Thanks to all of you who responded to AJDC’s first-ever readership survey. Your valuable feedback will be used to help shape the future content and direction of the journal.
We received feedback from 159 people – an excellent response rate for this type of survey.
Here’s a snapshot of the results*, showing some of the top responses:
Who reads AJDC?
44% of survey respondents are nurses, followed by academics/researchers (25%), allied health professionals (23%), people with dementia/family (10%) and care workers (9%).
Which dementia setting?
The practice context of most interest to survey respondents is residential aged care (34%), followed by community/at home care (24%), respite care (15%), hospital care (12%) and primary health care (10%).
How is AJDC used?
Readers are using AJDC for personal education (96%), for information to share with their team (96%), and helping to find resources (94%).
Does AJDC represent quality and value?
Respondents find AJDC interesting (96%), easy to read (94%) and up to date (94%).
Is AJDC useful?
The journal content considered most useful is articles (95%), Research Focus, Research News (94%), resources (94%) and news (93%).
What happens to AJDC issues?
Most people (46%) pass their copy of AJDC on to at least 1-2 others, 29% pass it to 3-5 others, 15% share it with 5-10 others, 7% with more than 10 others, and 3% say 20 or more people read or look through their copy.
Do people visit the website?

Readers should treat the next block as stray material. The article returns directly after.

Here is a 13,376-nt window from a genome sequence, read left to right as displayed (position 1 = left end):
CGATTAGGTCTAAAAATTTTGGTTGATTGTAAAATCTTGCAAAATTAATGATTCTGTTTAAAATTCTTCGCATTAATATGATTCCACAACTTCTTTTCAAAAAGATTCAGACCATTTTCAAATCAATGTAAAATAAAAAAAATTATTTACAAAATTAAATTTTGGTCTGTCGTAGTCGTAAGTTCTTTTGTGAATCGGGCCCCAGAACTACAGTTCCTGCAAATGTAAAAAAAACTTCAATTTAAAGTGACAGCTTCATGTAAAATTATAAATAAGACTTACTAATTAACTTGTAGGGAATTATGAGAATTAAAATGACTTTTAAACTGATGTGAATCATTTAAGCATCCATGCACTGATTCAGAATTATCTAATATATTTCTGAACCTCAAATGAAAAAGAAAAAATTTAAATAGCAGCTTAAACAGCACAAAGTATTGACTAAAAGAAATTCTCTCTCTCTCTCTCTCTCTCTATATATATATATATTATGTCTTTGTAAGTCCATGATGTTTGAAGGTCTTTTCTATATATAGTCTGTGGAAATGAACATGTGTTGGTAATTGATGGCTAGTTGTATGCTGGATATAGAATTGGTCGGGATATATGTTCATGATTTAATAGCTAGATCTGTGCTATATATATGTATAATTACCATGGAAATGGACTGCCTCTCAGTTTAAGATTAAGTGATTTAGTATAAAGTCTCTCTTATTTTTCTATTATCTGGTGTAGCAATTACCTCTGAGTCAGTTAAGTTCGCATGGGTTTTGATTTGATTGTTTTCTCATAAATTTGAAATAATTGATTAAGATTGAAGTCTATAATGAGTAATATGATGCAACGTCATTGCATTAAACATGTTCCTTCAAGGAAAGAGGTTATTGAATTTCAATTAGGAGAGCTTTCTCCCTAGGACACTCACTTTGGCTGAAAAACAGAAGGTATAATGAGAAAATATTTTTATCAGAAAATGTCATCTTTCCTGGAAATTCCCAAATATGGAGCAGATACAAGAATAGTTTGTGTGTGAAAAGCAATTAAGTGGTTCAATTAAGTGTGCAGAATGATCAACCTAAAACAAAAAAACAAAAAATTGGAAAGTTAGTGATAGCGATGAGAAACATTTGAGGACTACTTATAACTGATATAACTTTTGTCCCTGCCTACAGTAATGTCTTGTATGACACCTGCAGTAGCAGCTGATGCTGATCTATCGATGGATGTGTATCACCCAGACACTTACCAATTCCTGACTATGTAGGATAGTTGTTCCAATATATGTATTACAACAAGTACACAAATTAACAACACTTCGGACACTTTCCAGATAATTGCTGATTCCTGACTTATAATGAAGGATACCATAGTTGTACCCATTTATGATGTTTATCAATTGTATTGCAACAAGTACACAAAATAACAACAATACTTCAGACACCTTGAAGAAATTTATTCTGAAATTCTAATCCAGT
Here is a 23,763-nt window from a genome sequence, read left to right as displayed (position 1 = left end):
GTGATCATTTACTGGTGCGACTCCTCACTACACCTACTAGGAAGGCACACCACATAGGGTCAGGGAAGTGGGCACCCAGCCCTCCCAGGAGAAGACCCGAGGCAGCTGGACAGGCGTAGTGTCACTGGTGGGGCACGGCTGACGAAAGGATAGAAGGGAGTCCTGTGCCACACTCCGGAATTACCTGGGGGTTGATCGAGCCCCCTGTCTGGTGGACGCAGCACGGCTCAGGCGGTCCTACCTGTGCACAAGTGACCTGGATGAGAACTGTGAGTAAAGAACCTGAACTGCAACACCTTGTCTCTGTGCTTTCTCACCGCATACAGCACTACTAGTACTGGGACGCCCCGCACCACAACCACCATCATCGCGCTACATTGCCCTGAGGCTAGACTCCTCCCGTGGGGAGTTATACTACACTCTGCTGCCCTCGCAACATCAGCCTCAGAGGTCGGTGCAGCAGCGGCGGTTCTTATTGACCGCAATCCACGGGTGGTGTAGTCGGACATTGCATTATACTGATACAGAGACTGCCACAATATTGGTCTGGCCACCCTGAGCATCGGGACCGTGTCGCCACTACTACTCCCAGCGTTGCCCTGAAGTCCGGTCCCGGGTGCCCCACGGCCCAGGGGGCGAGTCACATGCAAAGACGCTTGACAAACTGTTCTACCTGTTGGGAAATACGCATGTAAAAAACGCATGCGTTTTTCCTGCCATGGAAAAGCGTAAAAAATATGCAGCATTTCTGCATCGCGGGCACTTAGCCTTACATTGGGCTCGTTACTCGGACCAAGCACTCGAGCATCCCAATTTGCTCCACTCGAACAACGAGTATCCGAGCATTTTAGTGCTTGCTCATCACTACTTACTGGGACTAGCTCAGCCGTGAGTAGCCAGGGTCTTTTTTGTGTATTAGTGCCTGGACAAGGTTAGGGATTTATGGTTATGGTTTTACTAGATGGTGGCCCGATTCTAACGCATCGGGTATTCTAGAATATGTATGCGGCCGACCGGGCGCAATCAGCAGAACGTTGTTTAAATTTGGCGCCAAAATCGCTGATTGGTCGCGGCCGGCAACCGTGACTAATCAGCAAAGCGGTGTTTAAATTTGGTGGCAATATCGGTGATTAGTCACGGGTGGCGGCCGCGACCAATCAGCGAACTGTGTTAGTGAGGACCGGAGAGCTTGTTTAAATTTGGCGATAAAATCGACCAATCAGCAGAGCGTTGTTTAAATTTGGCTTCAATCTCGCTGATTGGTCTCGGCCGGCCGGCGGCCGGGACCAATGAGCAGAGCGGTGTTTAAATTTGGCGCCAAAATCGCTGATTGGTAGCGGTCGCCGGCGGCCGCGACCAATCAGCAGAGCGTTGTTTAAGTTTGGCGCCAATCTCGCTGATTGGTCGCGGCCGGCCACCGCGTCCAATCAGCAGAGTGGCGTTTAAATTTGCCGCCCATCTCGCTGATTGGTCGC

56% of respondents have visited the journal’s website (www.journalofdementiacare.com), most to read the online articles.
How is AJDC discovered?
Colleagues (32%) and conferences/events (23%) are the two most common ways that people first heard about the journal.
65% of people said they would access both an online and print version of AJDC; 61% said they would access content if it was online only; and 57% would access a print only journal. There was very strong support (93%) for an online archive of AJDC content.
There is strong support for most of the options for future content listed in the survey, but in particular, readers want debate/controversy (97%), explainers (92%), and train-the-trainer information (89%). CPD articles also rated highly (88%), while 86% of respondents want to see content by people with dementia / and or their family members.
Suggested topics for future issues include:
- carer support
- accessing respite
- interpreting science
- more articles from people with dementia
- palliative care
- advanced dementia
- expert comment on articles
- staffing issues in aged care
- how to implement innovative care programs in environments with small budgets and high staff turnover
- animals in residential facilities
- frontotemporal dementia (FTD) and vascular dementia
Journal presentation suggestions include:
- annual index
- larger text size
- Dementia Training Australia calendar of events/workshops/courses
- supplements in languages other than English for specific Culturally and Linguistically Diverse communities.
Thanks again to all those who took the time to respond, and please feel free to email me at any time with feedback about the journal.
Kerry Schelks, Managing Editor
*Footnote: For some questions, respondents could choose more than one category.
Readership survey prize winner
The winner of our Readership Survey prize draw for a free 12-month subscription to the AJDC is Christine Hayes from NSW.
Thanks to all those who entered the draw.